FAK and WNT Signaling: The Meeting of Two Pathways in Cancer and Development
Yuri Fonar and Dale Frank
Pages 600-606 (7)
Recent studies connect the FAK and Wnt/β-catenin signaling pathways, both which promote cancer when aberrantly activated in mammalian cells. Over-stimulation of either Wnt/β-catenin or FAK activities was independently shown to promote numerous types of human cancers, including colon, breast, prostate and ovary. Observations in different model systems suggest a complex and dynamic cross-talk between these two pathways. During early vertebrate development, FAK protein is required for the proper regulation of Wnt/β- catenin signaling that controls pattern formation in the developing nervous system. In Xenopus laevis embryos, FAK protein depletion eliminated Wnt3a gene expression in the neural plate. In mouse osteoclast cells, mechanical stimulation through FAK activation stabilized β-catenin protein to promote its nuclear translocation. In contrast, in the mouse intestine, FAK activity was induced downstream of Wnt to promote intestinal regeneration and was also essential for tumorigenesis in an APC deletion model of colorectal cancer. Adding to this complexity, in human cell lines, FAK induced a context-dependent modulation of Wnt signaling to activate target-gene expression. Other diseases are also associated with FAK and Wnt pathway over-activation. Increased FAK and Wnt pathway activities were independently implicated in idiopathic pulmonary fibrosis (IPF), a lung disease of unknown etiology. Revealing the FAK-Wnt connection in IPF could provide a better understanding of disease pathology. There appear to be multiple interactions between the Wnt/β-catenin and FAK signaling pathways in different cell types and organisms. Mutual FAK-Wnt pathway regulation could be a general phenomenon, having many still undetermined roles in either normal physiological or disease processes.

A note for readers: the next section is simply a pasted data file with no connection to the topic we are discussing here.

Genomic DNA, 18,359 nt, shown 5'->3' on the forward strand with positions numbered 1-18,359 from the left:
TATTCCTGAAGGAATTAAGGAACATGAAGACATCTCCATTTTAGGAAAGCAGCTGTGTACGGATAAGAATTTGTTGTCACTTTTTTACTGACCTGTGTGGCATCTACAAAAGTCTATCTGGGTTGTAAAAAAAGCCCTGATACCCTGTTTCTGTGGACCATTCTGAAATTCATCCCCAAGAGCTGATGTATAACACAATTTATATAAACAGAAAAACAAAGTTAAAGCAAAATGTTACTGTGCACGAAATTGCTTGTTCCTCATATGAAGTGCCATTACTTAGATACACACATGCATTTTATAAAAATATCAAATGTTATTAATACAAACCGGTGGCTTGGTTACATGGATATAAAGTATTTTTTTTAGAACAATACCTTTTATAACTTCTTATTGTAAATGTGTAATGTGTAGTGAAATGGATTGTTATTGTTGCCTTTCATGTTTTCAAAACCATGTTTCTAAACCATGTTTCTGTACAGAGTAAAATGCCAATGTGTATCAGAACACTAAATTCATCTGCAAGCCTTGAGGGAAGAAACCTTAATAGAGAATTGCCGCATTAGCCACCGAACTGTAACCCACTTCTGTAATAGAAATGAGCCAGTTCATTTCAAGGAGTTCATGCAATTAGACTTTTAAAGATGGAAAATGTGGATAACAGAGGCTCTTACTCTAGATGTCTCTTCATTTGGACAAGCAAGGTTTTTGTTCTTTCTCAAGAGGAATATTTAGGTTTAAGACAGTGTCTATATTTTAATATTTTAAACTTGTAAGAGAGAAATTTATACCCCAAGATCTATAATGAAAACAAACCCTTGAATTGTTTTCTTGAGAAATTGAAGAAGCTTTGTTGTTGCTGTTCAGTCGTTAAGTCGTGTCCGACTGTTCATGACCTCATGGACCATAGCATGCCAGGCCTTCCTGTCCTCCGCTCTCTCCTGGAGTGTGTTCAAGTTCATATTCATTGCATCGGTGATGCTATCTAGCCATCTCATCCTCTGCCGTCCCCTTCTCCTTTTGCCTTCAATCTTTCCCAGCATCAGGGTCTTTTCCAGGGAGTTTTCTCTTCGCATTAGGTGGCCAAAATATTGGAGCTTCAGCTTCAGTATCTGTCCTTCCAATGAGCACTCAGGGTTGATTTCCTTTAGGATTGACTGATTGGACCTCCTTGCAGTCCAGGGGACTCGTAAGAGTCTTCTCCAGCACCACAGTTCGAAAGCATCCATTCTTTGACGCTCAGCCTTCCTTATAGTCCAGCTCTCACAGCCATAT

Focal Adhesion Kinase (FAK), Wnt/β-catenin, cancer, development, Signaling Cascade, Morphogenesis, Xenopus laevis, Intestinal Regeneration, Colon Cancer, short-term proliferation
Department of Biochemistry, The Rappaport Family Institute for Research in the Medical Sciences, Faculty of Medicine, Technion - Israel Institute of Technology, Haifa 31096, Israel.